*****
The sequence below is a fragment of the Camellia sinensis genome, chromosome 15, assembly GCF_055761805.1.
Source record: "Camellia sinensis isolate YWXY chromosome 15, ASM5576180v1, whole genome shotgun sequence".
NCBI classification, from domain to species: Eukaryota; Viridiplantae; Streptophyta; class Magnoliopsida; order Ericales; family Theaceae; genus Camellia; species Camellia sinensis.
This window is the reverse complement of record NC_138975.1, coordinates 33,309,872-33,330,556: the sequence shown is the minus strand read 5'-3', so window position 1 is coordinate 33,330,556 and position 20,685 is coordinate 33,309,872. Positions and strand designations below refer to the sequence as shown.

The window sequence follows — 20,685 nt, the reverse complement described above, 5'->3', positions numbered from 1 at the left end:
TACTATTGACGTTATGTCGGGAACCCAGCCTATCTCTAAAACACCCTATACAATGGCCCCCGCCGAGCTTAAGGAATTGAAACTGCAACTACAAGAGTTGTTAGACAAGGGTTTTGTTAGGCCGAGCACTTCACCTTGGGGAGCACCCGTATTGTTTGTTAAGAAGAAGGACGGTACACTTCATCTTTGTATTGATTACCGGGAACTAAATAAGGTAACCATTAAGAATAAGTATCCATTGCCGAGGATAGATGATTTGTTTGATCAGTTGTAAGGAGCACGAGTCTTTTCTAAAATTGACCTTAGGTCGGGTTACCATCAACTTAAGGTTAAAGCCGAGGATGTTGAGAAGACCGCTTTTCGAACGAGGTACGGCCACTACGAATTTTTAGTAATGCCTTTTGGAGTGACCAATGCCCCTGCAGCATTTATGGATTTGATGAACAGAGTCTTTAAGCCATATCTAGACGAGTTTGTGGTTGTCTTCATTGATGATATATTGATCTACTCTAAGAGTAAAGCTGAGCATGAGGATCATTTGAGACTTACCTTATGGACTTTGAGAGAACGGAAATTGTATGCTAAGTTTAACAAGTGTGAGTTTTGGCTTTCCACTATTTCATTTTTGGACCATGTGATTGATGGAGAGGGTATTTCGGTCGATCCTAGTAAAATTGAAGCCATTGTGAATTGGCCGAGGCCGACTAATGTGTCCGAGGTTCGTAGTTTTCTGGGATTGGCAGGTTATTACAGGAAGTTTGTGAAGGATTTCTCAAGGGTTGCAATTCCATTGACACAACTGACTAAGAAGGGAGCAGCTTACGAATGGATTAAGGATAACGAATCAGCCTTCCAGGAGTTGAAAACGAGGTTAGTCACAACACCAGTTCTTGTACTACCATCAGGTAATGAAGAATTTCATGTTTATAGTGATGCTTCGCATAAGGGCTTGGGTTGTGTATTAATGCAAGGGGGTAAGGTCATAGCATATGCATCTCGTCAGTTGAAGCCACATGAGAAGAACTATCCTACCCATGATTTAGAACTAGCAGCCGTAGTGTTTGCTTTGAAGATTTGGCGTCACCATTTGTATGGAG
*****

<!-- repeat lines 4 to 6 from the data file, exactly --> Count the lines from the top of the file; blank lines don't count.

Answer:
This window is the reverse complement of record NC_138975.1, coordinates 33,309,872-33,330,556: the sequence shown is the minus strand read 5'-3', so window position 1 is coordinate 33,330,556 and position 20,685 is coordinate 33,309,872. Positions and strand designations below refer to the sequence as shown.

The window sequence follows — 20,685 nt, the reverse complement described above, 5'->3', positions numbered from 1 at the left end:
TACTATTGACGTTATGTCGGGAACCCAGCCTATCTCTAAAACACCCTATACAATGGCCCCCGCCGAGCTTAAGGAATTGAAACTGCAACTACAAGAGTTGTTAGACAAGGGTTTTGTTAGGCCGAGCACTTCACCTTGGGGAGCACCCGTATTGTTTGTTAAGAAGAAGGACGGTACACTTCATCTTTGTATTGATTACCGGGAACTAAATAAGGTAACCATTAAGAATAAGTATCCATTGCCGAGGATAGATGATTTGTTTGATCAGTTGTAAGGAGCACGAGTCTTTTCTAAAATTGACCTTAGGTCGGGTTACCATCAACTTAAGGTTAAAGCCGAGGATGTTGAGAAGACCGCTTTTCGAACGAGGTACGGCCACTACGAATTTTTAGTAATGCCTTTTGGAGTGACCAATGCCCCTGCAGCATTTATGGATTTGATGAACAGAGTCTTTAAGCCATATCTAGACGAGTTTGTGGTTGTCTTCATTGATGATATATTGATCTACTCTAAGAGTAAAGCTGAGCATGAGGATCATTTGAGACTTACCTTATGGACTTTGAGAGAACGGAAATTGTATGCTAAGTTTAACAAGTGTGAGTTTTGGCTTTCCACTATTTCATTTTTGGACCATGTGATTGATGGAGAGGGTATTTCGGTCGATCCTAGTAAAATTGAAGCCATTGTGAATTGGCCGAGGCCGACTAATGTGTCCGAGGTTCGTAGTTTTCTGGGATTGGCAGGTTATTACAGGAAGTTTGTGAAGGATTTCTCAAGGGTTGCAATTCCATTGACACAACTGACTAAGAAGGGAGCAGCTTACGAATGGATTAAGGATAACGAATCAGCCTTCCAGGAGTTGAAAACGAGGTTAGTCACAACACCAGTTCTTGTACTACCATCAGGTAATGAAGAATTTCATGTTTATAGTGATGCTTCGCATAAGGGCTTGGGTTGTGTATTAATGCAAGGGGGTAAGGTCATAGCATATGCATCTCGTCAGTTGAAGCCACATGAGAAGAACTATCCTACCCATGATTTAGAACTAGCAGCCGTAGTGTTTGCTTTGAAGATTTGGCGTCACCATTTGTATGGAG